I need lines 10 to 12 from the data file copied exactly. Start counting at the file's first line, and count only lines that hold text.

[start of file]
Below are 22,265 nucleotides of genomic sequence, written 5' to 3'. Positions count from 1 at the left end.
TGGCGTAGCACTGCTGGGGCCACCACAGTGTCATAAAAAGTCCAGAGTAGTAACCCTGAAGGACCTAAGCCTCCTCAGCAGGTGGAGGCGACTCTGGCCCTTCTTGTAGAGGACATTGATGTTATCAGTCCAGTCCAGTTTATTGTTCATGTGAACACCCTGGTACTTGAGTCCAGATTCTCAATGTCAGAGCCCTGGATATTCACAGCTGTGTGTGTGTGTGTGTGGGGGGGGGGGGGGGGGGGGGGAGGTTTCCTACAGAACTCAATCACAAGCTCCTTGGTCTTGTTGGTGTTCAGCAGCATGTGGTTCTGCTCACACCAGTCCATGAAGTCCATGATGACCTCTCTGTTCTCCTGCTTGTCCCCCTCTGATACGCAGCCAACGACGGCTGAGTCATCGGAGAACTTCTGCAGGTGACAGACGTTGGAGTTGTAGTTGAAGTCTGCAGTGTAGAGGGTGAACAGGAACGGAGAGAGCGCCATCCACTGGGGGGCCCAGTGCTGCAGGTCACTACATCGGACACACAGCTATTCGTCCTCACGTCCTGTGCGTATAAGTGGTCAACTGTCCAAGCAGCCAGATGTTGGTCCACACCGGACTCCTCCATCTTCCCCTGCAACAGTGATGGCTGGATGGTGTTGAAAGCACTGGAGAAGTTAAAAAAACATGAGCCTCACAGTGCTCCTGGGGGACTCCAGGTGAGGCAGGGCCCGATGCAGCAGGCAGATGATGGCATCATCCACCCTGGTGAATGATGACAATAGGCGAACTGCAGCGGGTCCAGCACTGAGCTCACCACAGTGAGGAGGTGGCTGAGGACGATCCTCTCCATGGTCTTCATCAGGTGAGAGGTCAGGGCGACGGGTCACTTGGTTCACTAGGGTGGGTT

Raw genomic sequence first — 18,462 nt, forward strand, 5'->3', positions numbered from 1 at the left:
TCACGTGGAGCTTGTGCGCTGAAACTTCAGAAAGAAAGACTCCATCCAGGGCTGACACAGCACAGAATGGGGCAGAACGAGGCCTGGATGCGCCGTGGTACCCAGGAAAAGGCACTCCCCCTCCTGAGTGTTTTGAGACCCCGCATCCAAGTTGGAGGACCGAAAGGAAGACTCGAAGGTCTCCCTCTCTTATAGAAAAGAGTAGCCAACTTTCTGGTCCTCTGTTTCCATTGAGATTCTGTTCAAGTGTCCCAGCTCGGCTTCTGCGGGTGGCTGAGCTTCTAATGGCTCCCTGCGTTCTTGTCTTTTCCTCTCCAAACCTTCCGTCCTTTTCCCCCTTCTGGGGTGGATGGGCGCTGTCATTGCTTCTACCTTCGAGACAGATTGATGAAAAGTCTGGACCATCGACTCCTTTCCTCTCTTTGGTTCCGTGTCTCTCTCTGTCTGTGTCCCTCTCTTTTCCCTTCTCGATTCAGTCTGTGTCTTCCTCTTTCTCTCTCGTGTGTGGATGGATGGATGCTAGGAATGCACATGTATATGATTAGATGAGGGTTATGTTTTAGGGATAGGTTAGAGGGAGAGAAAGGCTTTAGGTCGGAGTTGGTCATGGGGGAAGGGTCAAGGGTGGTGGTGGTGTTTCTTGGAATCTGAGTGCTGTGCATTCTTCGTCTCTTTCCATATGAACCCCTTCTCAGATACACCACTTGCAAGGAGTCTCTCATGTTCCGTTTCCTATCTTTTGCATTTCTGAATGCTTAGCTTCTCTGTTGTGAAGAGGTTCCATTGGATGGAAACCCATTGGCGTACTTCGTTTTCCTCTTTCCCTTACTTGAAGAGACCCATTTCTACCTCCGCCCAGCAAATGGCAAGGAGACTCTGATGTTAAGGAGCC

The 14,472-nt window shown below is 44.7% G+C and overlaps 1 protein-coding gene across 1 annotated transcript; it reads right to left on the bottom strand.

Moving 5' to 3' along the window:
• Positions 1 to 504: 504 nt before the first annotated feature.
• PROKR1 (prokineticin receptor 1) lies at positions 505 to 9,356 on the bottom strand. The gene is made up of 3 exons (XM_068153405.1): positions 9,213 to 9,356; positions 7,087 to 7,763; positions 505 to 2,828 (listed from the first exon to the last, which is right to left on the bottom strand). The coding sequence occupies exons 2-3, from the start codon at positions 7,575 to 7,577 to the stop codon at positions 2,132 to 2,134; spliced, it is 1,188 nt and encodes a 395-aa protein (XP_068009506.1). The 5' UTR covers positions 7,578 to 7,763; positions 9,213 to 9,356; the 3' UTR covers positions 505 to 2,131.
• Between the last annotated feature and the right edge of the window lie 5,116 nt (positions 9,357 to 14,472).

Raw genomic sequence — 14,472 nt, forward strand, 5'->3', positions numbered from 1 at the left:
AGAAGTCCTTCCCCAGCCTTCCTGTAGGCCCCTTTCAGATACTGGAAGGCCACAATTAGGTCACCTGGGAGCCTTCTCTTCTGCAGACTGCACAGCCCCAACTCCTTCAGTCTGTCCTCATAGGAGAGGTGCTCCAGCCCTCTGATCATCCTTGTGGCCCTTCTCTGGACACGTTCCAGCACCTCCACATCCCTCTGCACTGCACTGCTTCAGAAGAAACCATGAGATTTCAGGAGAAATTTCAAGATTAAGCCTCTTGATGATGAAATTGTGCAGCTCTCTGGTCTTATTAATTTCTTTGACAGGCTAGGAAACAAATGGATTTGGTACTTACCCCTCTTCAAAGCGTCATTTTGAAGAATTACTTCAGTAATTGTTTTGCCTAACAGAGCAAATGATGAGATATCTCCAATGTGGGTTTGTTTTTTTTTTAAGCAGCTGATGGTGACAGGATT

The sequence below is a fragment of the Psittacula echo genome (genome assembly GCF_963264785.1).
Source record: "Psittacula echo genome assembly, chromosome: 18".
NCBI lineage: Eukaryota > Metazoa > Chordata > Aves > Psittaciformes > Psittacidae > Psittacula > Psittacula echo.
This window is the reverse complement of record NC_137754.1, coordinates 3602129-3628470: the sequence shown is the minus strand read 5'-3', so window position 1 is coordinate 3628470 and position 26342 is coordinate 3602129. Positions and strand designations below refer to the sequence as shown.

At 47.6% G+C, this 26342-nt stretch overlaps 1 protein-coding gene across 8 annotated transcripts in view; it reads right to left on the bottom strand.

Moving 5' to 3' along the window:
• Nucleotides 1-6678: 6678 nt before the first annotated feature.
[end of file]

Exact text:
Raw genomic sequence — 14,472 nt, forward strand, 5'->3', positions numbered from 1 at the left:
AGAAGTCCTTCCCCAGCCTTCCTGTAGGCCCCTTTCAGATACTGGAAGGCCACAATTAGGTCACCTGGGAGCCTTCTCTTCTGCAGACTGCACAGCCCCAACTCCTTCAGTCTGTCCTCATAGGAGAGGTGCTCCAGCCCTCTGATCATCCTTGTGGCCCTTCTCTGGACACGTTCCAGCACCTCCACATCCCTCTGCACTGCACTGCTTCAGAAGAAACCATGAGATTTCAGGAGAAATTTCAAGATTAAGCCTCTTGATGATGAAATTGTGCAGCTCTCTGGTCTTATTAATTTCTTTGACAGGCTAGGAAACAAATGGATTTGGTACTTACCCCTCTTCAAAGCGTCATTTTGAAGAATTACTTCAGTAATTGTTTTGCCTAACAGAGCAAATGATGAGATATCTCCAATGTGGGTTTGTTTTTTTTTTAAGCAGCTGATGGTGACAGGATT

The sequence below is a fragment of the Psittacula echo genome (genome assembly GCF_963264785.1).